GOVERNMENT AND POLITICS
Government: Democratic and unitary state with republican,
presidential, elective, and representative government. Under 1979
Constitution, chief executive is president of republic, elected to
four-year term by majority popular vote. Reelection of incumbent
not permitted. President's varied executive duties include
enforcement of Constitution; approval of laws; maintenance of
domestic order and national security; determination of foreign
policy; and assumption of emergency powers during times of crisis.
Principle of "legislative coparticipation" also allows president to
share in formation of laws as well as in the execution and
application of laws. Unicameral National Congress enacts
legislation; reforms and interprets Constitution; establishes
revenues; approves public treaties; appoints high-level government
officials from lists submitted by president; and reviews executive
branch budget. Judiciary is responsible for technical matters.
Politics: Political parties suffered from factionalism
and weak organization; were often overshadowed by personalist
movements. Persistent regional rivalries between Quito and
Guayaquil also contributed to contentious political debates. In May
1988, Borja, leader of Social Democratic party, the center-left
Democratic Left (Izquierda Democrática-ID), defeated Abdalá Bucaram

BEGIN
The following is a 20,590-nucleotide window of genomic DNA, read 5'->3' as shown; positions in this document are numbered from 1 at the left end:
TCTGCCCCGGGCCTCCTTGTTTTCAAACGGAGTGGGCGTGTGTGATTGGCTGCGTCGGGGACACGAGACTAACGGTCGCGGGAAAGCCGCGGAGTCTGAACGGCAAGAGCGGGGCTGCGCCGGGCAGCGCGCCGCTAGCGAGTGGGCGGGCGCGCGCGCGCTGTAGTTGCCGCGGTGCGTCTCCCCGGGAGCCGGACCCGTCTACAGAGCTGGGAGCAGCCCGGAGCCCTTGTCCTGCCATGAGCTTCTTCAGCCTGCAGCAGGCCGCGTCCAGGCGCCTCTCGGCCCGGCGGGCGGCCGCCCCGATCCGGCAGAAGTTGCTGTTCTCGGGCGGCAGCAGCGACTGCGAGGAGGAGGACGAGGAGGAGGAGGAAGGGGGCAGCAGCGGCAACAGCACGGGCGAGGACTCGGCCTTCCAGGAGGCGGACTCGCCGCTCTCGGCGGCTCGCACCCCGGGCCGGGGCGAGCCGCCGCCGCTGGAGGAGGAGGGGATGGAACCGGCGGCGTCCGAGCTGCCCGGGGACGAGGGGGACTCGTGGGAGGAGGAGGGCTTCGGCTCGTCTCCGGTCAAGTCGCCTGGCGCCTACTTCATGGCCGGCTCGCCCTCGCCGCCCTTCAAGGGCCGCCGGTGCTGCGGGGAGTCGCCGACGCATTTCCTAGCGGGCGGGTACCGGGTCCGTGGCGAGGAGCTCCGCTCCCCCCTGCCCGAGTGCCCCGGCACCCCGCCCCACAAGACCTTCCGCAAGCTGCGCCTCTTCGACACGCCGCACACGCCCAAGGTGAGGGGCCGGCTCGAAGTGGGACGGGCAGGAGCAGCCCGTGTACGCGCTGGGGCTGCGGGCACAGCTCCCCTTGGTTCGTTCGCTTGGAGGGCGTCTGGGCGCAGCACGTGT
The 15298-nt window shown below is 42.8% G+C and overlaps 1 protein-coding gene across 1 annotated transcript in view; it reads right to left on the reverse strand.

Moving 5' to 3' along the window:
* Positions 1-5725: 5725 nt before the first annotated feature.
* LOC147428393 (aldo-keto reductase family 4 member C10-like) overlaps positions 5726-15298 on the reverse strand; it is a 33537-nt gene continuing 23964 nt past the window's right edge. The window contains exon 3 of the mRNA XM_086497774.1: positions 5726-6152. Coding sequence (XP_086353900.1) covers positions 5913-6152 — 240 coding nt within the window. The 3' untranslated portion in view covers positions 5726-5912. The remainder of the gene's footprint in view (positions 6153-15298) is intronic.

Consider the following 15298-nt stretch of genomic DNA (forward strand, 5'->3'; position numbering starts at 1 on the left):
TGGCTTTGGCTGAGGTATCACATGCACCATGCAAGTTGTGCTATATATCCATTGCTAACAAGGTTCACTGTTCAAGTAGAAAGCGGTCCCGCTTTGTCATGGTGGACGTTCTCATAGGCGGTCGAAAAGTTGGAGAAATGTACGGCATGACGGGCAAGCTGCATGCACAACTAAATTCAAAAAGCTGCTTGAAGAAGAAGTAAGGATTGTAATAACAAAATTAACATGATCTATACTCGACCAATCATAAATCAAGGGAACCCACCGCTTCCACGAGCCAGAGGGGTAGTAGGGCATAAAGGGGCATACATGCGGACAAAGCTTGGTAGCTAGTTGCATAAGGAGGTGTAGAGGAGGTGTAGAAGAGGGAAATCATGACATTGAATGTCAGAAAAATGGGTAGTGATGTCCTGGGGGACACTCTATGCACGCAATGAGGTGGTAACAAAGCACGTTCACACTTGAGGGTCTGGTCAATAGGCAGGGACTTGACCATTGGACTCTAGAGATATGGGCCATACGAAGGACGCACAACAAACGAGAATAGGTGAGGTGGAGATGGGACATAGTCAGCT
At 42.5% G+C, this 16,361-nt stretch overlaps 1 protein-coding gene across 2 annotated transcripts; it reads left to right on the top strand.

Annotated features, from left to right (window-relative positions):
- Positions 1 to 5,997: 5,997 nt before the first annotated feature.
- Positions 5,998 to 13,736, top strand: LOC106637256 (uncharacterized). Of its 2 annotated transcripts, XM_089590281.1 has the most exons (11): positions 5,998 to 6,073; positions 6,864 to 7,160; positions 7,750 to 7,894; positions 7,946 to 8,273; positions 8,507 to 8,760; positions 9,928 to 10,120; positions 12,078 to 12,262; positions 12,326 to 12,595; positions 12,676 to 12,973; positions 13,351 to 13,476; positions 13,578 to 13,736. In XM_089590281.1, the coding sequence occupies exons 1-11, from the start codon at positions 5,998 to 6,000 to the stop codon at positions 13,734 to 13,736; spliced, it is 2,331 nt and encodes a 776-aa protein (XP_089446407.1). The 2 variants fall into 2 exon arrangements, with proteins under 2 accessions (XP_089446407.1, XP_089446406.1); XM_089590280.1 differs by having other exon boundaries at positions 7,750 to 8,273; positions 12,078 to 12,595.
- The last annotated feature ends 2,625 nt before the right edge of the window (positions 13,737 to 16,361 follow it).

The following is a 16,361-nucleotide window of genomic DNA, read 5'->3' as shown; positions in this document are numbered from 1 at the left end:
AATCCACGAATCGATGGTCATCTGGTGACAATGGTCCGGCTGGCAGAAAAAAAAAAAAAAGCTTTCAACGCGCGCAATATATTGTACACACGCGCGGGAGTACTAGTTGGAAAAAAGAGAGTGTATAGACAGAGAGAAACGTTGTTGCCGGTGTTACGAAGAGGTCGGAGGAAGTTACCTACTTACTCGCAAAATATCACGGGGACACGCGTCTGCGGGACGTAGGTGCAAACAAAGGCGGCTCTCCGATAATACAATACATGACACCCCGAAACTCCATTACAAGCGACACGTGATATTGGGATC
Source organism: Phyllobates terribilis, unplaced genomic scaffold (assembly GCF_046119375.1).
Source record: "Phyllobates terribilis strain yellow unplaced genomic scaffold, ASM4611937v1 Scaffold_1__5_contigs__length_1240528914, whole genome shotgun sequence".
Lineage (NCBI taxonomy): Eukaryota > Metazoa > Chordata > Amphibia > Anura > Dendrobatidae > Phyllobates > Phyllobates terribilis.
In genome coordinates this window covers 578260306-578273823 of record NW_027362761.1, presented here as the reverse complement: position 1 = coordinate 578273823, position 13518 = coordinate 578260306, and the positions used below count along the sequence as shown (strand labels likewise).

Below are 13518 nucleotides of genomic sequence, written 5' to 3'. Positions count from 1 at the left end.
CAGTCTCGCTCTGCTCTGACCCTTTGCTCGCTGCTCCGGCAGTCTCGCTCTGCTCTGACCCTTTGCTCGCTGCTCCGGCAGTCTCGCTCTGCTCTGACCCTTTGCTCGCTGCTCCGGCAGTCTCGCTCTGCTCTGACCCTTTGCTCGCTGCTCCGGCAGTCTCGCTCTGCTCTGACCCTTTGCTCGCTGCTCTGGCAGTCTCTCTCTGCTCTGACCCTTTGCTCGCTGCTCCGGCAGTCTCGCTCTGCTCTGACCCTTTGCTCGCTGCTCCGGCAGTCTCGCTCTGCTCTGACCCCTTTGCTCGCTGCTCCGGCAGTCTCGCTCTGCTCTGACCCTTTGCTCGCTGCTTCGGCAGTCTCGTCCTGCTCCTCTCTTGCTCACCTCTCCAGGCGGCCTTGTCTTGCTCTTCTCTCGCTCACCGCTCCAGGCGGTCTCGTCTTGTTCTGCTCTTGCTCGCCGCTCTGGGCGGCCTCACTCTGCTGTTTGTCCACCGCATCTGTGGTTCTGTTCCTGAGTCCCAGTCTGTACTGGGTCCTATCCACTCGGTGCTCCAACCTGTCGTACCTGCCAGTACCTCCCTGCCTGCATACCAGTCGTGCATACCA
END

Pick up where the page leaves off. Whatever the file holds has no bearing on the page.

Ortiz of populist Ecuadorian Roldosist Party (Partido Roldosista
Ecuatoriano-PRE) in second round of presidential elections and
assumed presidency in August 1988, succeeding longtime rival and
conservative-turned-populist León Febres Cordero Ribadeneyra (1984-
International Relations: Borja administration maintained
good relations with United States. In contrast to Febres Cordero
administration, also pursued more active relations with Third
World, multilateral organizations, Western Europe, and socialist
countries. Protracted border dispute with Peru strained relations
between the two countries.
International Agreements and Membership: Party to InterAmerican Treaty of Reciprocal Assistance of 1947 (Rio Treaty).
Member of numerous regional and international organizations,
including Organization of American States, United Nations and its
specialized agencies, International Monetary Fund, World Bank,
Inter-American Development Bank, Andean Pact, Latin American
Economic System, Latin American Energy Organization, Latin American
Integration Association, Nonaligned Movement, and Organization of
Petroleum Exporting Countries.
Data as of 1989